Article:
Beth Steel was punished too severely, court says Case stemmed from worker's death in '90

November 15, 1996|By Dennis O'Brien | Dennis O'Brien,SUN STAFF

The Court of Appeals made it tougher yesterday for Maryland safety regulators to impose heavy fines for workplace violations, ruling that Bethlehem Steel was excessively punished for the 1990 death of a steel worker.

Maryland Occupational Safety and Health (MOSH) officials failed justify citing Bethlehem Steel for "repeat" violations after Raymond Pritts was electrocuted by a defective toaster oven in a Sparrows Point lunchroom, the court said.

The court ruled 4-3 that it was unfair for MOSH to link earlier violations at Sparrows Point with the defective, employee-owned toaster oven that killed Pritts.

Repeat safety violations carry a $70,000 maximum fine; serious violations, a $7,000 maximum fine. But the court said to impose the stiffer fine, MOSH must prove the infractions were "substantially similar."

The Maryland Occupational Safety and Health Act "does not require employer omniscience in the area of workplace safety," Judge Robert L. Karwacki wrote for the majority.

Lawyers for Bethlehem Steel said the ruling should make MOSH more careful about issuing stiff repeat violation fines to employers for unrelated safety violations at the same plant.

"Our argument was, if you're cited for faulty wiring in an overhead crane, should you be hit with a repeat violation for a faulty toaster in a break room? I don't think so," said Eric Hemmendinger, a Bethlehem Steel lawyer.

Assistant Attorney General Jonathan Krasnoff said the decision will force MOSH to show the similarity of infractions when an employer is cited for a repeat violation. "When the time comes to litigate a case, MOSH is going to have to delve into the previous violations more, bring forth evidence that the violations were similar and how they were similar," he said.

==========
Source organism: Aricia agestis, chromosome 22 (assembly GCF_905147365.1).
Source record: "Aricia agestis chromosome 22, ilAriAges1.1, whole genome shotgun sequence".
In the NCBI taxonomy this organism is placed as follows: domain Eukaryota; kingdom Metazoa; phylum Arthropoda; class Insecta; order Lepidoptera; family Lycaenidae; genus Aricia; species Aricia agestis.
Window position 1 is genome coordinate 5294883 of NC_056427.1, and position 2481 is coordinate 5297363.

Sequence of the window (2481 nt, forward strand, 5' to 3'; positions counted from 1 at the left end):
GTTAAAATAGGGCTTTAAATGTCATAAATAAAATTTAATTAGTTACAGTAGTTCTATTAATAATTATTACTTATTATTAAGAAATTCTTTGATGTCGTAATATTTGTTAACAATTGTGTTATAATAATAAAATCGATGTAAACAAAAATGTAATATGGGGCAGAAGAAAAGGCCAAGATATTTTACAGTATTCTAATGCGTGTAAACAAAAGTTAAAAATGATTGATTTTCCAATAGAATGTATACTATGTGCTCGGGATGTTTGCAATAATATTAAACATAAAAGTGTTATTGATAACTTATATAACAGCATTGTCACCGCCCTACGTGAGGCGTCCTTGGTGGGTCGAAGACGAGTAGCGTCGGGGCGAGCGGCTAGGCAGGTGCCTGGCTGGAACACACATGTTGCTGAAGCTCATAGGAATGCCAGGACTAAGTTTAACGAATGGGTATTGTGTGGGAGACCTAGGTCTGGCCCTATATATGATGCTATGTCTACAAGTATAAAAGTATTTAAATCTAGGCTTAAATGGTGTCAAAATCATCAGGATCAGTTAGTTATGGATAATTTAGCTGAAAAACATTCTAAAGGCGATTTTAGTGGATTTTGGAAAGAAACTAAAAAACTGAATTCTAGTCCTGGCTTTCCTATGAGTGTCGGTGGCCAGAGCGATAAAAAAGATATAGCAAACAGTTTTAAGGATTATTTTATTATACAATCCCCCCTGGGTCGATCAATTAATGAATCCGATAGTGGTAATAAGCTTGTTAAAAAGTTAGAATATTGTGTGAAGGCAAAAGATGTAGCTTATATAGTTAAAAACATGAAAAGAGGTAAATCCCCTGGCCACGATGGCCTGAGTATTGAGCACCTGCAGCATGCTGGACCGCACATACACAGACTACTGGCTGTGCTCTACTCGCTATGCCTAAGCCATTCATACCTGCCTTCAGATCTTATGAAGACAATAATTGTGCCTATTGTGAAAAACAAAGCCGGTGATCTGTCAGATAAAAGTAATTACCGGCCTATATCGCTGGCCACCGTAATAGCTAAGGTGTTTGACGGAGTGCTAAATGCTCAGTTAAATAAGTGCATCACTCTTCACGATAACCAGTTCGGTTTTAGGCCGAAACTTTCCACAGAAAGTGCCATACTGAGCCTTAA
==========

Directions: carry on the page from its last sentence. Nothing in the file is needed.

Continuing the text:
MOSH, which oversees safety conditions for 1.9 million workers at 133,526 work sites, issued 90 repeat violations in 1995.

Pritts, 53, was electrocuted Aug. 17, 1990, when he placed his hand on a toaster oven that had been giving shocks to users and was patched with duct tape, as his foot was touching an electric cooling unit, according to court records. Bethlehem Steel was fined only $3,640, but sued in Baltimore County Circuit Court to contest the repeat violation, arguing that the previous citations had nothing to do with the defective toaster. Bethlehem Steel was cited in 1987 for having frayed and dry rotted wiring on an overhead crane, in 1989 for leaving floor-mounted electrical motors exposed to water and chemicals and in 1990 for having improperly spliced wiring on an electrical panel.

Judge Howard S. Chasanow, writing for the dissent, said those previous violations should have been sufficient to alert Bethlehem Steel to the need to make repairs. "These standards are designed to protect employees, and the third instance of ignoring equipment with a recognized risk of causing death or serious physical injury ought to at least establish a prima facia case of a repeated violation," Chasanow said.

Pub Date: 11/15/96

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